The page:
This was one of my favorite books as a child. It was a very popular children’s book for many. However, when it was read to me – many deeper issues welled up in my young mind, and still do to this day – as an adult adoptee. The young bird in the story has been separated from his mother and goes on a quest to find her again. He meets all sorts of animals from different species and repeatedly asks “are you my mother?” Although he makes friends on his journey, each animal must reply that “no, they are not his mother.” Finally he is reunited with his mother and she folds him up in her protective wings. For me this ending was bittersweet because it did not mirror my own experiences, as one who is still searching for her birth mother.
Now, entering my second year in art therapy school, I am exploring ideas for my graduate thesis. My experience as an adoptee and my natural inclination to explore my feelings through art and writing seem fertile ground for a more in depth exploration of this topic. Questions that I am interested in asking are ~ how does an adopted child develop a sense of self, when they are unable to bond with the woman who gave birth to them? Has my own search for a “face” in my phantom-like painted figures been a symbolic search for my birth mother’s face and identity? How can art be used to heal the “primal wound” as it is often called in reference to adoptees?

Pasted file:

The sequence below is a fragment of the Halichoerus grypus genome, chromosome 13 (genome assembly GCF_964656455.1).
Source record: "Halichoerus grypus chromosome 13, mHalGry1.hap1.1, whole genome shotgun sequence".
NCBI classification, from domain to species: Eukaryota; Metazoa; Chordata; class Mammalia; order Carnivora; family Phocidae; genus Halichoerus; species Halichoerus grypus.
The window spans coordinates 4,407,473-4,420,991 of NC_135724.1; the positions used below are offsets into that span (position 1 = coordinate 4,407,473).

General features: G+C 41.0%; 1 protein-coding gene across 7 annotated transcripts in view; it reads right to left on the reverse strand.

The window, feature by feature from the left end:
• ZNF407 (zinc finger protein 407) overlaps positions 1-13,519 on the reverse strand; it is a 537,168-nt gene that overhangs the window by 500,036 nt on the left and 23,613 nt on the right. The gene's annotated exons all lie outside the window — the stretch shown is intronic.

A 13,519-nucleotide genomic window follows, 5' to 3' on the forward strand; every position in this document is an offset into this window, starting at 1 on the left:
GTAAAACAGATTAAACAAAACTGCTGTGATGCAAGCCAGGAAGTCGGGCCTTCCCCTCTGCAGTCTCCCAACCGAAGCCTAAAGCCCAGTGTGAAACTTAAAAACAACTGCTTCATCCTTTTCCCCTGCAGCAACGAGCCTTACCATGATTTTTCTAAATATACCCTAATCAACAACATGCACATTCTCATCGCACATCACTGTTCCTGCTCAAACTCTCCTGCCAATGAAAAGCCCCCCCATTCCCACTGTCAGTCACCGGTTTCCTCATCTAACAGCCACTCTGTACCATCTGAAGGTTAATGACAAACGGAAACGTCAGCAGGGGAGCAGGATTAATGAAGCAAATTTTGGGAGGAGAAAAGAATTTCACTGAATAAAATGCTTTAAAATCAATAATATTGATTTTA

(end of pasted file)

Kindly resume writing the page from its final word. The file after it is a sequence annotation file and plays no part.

I hope to make contact with other adult adoptees who have also been adopted through a closed adoption (one that closes off adoption records, rather than keeping them open). This is an exciting, sensitive, and large exploration that I know will take me in many unforeseen and creative directions.